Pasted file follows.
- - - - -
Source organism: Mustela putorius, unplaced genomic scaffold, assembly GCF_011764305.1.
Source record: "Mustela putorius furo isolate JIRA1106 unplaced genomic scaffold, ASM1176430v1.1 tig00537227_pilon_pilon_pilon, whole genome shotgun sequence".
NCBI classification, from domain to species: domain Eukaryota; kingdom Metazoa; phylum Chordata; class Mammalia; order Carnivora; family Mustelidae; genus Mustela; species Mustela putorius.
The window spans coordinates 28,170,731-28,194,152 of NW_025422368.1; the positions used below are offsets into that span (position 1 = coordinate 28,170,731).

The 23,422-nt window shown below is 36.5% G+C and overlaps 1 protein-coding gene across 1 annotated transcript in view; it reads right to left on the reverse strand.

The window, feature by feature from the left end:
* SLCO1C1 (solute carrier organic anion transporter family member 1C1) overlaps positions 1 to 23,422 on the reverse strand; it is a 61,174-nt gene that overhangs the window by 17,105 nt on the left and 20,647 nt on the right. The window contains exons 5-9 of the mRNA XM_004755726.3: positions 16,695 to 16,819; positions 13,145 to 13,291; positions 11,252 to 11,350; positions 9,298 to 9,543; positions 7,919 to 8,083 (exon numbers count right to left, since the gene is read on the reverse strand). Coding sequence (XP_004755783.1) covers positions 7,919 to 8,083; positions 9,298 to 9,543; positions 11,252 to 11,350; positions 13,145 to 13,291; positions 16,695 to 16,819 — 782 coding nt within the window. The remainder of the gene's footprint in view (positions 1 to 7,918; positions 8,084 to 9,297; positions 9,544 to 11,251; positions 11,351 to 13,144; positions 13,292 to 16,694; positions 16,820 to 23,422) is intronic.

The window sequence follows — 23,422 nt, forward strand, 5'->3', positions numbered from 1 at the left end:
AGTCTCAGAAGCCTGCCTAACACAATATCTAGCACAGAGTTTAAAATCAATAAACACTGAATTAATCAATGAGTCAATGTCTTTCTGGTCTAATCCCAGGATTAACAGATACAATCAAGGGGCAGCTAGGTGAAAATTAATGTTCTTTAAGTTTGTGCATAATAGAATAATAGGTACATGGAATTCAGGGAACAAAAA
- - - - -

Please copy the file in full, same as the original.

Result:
Source organism: Mustela putorius, unplaced genomic scaffold, assembly GCF_011764305.1.
Source record: "Mustela putorius furo isolate JIRA1106 unplaced genomic scaffold, ASM1176430v1.1 tig00537227_pilon_pilon_pilon, whole genome shotgun sequence".
NCBI classification, from domain to species: domain Eukaryota; kingdom Metazoa; phylum Chordata; class Mammalia; order Carnivora; family Mustelidae; genus Mustela; species Mustela putorius.
The window spans coordinates 28,170,731-28,194,152 of NW_025422368.1; the positions used below are offsets into that span (position 1 = coordinate 28,170,731).

The 23,422-nt window shown below is 36.5% G+C and overlaps 1 protein-coding gene across 1 annotated transcript in view; it reads right to left on the reverse strand.

The window, feature by feature from the left end:
* SLCO1C1 (solute carrier organic anion transporter family member 1C1) overlaps positions 1 to 23,422 on the reverse strand; it is a 61,174-nt gene that overhangs the window by 17,105 nt on the left and 20,647 nt on the right. The window contains exons 5-9 of the mRNA XM_004755726.3: positions 16,695 to 16,819; positions 13,145 to 13,291; positions 11,252 to 11,350; positions 9,298 to 9,543; positions 7,919 to 8,083 (exon numbers count right to left, since the gene is read on the reverse strand). Coding sequence (XP_004755783.1) covers positions 7,919 to 8,083; positions 9,298 to 9,543; positions 11,252 to 11,350; positions 13,145 to 13,291; positions 16,695 to 16,819 — 782 coding nt within the window. The remainder of the gene's footprint in view (positions 1 to 7,918; positions 8,084 to 9,297; positions 9,544 to 11,251; positions 11,351 to 13,144; positions 13,292 to 16,694; positions 16,820 to 23,422) is intronic.

The window sequence follows — 23,422 nt, forward strand, 5'->3', positions numbered from 1 at the left end:
AGTCTCAGAAGCCTGCCTAACACAATATCTAGCACAGAGTTTAAAATCAATAAACACTGAATTAATCAATGAGTCAATGTCTTTCTGGTCTAATCCCAGGATTAACAGATACAATCAAGGGGCAGCTAGGTGAAAATTAATGTTCTTTAAGTTTGTGCATAATAGAATAATAGGTACATGGAATTCAGGGAACAAAAA